The 12-seater restaurant, which was inspired by chef-founder Hisato Hamada’s childhood memories of family food trips, serves its noodles alongside a deeply flavourful and comforting wagyu broth enriched with fat and cartilage. Like most wagyu dishes, this is not something you can eat every day—but you’ll definitely be thinking about it in between visits.
Mashi no Mashi, Shop 1B, 32 Oi Kwan Road, Wan Chai | (+852) 2812 0500
If you like your tsukemen soup rich, prawn-flavoured, and celebrity-endorsed, do yourself a favour and head out to Ebina Tsukemen. Located next to a McDonald’s in a residential area, Ebina is a blink-and-you’ll-miss-it 10-seater restaurant that’s favoured by the King of Cantopop himself, Eason Chan.
In case the little shrimp on the noren (暖簾; fabric dividers) over their front door was not enough of a giveaway, the signature ingredient in all of Ebina’s soups is a dashi broth made with dried sakura shrimp. There are three standard options for soup—miso, soy sauce, and tomato—but if you’re lucky (and early), you might be able to snag one of their coveted bowls of uni soup.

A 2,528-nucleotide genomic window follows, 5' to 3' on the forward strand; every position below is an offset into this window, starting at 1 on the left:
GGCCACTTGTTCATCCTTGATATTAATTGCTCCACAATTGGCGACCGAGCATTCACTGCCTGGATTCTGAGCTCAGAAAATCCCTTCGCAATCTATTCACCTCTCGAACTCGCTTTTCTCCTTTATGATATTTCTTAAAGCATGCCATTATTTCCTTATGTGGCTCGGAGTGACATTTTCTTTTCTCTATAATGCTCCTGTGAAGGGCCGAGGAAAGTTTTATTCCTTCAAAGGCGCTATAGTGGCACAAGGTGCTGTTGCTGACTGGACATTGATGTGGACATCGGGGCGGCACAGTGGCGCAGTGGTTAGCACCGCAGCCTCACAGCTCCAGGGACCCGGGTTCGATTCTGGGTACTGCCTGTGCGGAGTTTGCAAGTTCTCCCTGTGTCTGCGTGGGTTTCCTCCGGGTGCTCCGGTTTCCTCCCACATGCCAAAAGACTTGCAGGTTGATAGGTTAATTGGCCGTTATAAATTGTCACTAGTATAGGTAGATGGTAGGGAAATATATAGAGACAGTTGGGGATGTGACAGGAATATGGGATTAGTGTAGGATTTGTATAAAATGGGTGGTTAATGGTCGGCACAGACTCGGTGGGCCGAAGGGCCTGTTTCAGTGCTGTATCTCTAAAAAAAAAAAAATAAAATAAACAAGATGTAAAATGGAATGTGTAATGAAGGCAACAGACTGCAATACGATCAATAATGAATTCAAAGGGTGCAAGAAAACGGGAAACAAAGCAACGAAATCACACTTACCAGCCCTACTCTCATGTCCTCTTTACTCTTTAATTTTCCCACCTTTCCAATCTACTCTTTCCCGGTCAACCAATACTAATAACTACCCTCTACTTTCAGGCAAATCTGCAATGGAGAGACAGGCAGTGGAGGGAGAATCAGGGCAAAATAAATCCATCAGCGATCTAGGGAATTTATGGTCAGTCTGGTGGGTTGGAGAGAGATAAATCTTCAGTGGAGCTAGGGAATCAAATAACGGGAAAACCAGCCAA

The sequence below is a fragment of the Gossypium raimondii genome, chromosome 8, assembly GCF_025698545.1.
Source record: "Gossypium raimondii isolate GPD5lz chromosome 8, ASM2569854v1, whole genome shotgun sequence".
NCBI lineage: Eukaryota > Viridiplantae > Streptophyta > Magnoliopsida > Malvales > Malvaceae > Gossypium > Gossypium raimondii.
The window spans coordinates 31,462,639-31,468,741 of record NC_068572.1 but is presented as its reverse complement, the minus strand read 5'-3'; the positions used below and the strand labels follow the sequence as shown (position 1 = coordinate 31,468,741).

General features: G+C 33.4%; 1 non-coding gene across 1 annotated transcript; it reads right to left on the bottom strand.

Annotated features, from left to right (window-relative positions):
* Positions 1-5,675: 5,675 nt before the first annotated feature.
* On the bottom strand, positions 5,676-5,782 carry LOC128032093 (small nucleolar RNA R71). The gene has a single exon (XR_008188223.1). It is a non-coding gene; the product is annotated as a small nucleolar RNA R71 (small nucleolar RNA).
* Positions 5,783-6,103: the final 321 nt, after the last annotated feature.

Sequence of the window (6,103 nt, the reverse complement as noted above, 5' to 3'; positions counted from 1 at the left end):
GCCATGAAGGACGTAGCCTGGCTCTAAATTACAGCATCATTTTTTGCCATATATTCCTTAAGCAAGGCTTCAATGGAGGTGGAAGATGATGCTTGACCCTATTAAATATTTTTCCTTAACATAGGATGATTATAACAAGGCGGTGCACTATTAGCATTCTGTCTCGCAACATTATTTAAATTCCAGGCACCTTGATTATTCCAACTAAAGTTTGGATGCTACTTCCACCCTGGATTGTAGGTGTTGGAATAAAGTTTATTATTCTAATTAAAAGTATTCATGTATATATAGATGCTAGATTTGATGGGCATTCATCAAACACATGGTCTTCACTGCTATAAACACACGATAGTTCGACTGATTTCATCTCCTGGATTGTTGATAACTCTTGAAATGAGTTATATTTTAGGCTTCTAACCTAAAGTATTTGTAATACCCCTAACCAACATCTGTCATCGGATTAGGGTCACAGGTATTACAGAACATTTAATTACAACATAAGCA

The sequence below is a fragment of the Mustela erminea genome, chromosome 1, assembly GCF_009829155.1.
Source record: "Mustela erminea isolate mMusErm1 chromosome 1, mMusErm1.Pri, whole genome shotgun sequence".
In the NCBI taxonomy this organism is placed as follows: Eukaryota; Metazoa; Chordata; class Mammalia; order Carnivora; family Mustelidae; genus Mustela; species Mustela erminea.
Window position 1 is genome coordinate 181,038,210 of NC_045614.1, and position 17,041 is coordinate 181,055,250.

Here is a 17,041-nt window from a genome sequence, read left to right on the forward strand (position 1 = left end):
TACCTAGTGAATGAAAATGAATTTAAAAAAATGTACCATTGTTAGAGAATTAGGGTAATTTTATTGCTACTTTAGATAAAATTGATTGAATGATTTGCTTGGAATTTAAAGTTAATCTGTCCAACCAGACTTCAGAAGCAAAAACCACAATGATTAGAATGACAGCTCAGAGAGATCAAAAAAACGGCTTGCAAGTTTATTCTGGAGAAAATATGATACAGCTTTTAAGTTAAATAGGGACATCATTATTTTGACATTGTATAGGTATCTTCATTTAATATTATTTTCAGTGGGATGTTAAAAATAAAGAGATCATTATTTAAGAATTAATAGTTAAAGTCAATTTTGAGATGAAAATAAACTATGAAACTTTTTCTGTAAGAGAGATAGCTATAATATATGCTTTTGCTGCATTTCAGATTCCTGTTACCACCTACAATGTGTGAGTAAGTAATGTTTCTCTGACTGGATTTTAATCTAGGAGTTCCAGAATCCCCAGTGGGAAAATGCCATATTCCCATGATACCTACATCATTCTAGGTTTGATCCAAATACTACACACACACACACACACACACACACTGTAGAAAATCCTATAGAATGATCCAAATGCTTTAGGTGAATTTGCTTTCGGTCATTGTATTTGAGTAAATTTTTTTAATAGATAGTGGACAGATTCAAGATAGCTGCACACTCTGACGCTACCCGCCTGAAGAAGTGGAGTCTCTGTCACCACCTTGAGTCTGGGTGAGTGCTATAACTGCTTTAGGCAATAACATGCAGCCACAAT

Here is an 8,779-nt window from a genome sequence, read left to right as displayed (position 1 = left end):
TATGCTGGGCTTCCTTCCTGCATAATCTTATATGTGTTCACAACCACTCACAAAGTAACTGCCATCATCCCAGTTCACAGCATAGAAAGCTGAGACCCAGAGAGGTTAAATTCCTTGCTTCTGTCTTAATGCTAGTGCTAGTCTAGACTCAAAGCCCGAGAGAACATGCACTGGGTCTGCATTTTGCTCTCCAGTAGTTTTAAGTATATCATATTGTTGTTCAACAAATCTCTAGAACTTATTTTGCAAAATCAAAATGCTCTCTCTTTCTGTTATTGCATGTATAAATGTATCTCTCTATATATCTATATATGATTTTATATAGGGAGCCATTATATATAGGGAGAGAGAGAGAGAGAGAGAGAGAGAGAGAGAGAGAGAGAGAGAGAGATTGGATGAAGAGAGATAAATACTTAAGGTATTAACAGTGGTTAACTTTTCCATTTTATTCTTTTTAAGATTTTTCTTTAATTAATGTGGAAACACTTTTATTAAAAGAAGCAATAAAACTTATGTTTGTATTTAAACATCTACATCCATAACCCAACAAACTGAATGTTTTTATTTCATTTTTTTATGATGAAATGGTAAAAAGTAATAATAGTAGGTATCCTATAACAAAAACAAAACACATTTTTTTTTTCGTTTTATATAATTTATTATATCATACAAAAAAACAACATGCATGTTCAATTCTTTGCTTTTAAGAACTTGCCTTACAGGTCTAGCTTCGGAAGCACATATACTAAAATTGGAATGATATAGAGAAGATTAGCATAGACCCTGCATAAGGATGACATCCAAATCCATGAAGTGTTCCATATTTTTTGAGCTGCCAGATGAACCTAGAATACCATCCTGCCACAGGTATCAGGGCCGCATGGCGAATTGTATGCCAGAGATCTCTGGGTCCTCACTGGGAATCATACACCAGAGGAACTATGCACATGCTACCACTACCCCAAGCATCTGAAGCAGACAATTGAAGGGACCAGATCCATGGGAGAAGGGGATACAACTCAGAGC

Ebina Tsukemen, Shop 20, Manor Centre, 213 Un Chau Street, Cheung Sha Wan | (+852) 3954 5528
Ramen fans will no doubt be familiar with Butao King, but did you know that the beloved chain actually has a sister restaurant that specialises in tsukemen? Located in the legendary Dragon Centre in Sham Shui Po—the one with the now-defunct rollercoaster—this little restaurant serves up handmade tsukemen every day.
Just like at Butao, there are multiple soup options which are handily denoted by their colours: Kakurega white (a tonkotsu-style broth with bonito and chilli miso), Kakurega black (the same, with the addition of black garlic oil), and Kakurega red (with a tomato broth, tomatoes, and chilli). There’s typically also a daily special, so keep an eye out for that and be sure to come early to beat the queues!